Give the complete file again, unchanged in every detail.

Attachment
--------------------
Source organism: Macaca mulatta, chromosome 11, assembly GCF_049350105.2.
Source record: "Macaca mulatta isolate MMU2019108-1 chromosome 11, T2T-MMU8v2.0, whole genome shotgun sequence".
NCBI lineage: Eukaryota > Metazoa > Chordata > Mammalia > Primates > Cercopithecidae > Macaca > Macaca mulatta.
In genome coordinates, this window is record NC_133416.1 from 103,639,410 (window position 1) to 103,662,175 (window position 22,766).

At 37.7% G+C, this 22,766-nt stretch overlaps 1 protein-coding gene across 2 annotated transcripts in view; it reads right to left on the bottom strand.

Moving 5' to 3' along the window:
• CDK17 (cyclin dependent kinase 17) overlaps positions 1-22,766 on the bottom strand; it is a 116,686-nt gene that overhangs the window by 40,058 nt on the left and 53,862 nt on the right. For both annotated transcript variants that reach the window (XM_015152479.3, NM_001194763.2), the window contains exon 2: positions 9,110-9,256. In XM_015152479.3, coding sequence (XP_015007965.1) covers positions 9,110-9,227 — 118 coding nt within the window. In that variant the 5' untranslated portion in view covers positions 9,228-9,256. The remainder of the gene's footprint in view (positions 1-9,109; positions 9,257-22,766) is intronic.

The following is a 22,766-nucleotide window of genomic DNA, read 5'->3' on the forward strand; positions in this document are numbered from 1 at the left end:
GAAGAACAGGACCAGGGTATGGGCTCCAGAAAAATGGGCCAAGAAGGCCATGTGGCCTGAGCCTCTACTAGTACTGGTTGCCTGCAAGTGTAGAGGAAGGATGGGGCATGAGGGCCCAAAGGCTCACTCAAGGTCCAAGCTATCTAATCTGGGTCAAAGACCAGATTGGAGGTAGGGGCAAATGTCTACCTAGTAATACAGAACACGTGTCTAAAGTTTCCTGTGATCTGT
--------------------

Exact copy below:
Source organism: Macaca mulatta, chromosome 11, assembly GCF_049350105.2.
Source record: "Macaca mulatta isolate MMU2019108-1 chromosome 11, T2T-MMU8v2.0, whole genome shotgun sequence".
NCBI lineage: Eukaryota > Metazoa > Chordata > Mammalia > Primates > Cercopithecidae > Macaca > Macaca mulatta.
In genome coordinates, this window is record NC_133416.1 from 103,639,410 (window position 1) to 103,662,175 (window position 22,766).

At 37.7% G+C, this 22,766-nt stretch overlaps 1 protein-coding gene across 2 annotated transcripts in view; it reads right to left on the bottom strand.

Moving 5' to 3' along the window:
• CDK17 (cyclin dependent kinase 17) overlaps positions 1-22,766 on the bottom strand; it is a 116,686-nt gene that overhangs the window by 40,058 nt on the left and 53,862 nt on the right. For both annotated transcript variants that reach the window (XM_015152479.3, NM_001194763.2), the window contains exon 2: positions 9,110-9,256. In XM_015152479.3, coding sequence (XP_015007965.1) covers positions 9,110-9,227 — 118 coding nt within the window. In that variant the 5' untranslated portion in view covers positions 9,228-9,256. The remainder of the gene's footprint in view (positions 1-9,109; positions 9,257-22,766) is intronic.

The following is a 22,766-nucleotide window of genomic DNA, read 5'->3' on the forward strand; positions in this document are numbered from 1 at the left end:
GAAGAACAGGACCAGGGTATGGGCTCCAGAAAAATGGGCCAAGAAGGCCATGTGGCCTGAGCCTCTACTAGTACTGGTTGCCTGCAAGTGTAGAGGAAGGATGGGGCATGAGGGCCCAAAGGCTCACTCAAGGTCCAAGCTATCTAATCTGGGTCAAAGACCAGATTGGAGGTAGGGGCAAATGTCTACCTAGTAATACAGAACACGTGTCTAAAGTTTCCTGTGATCTGT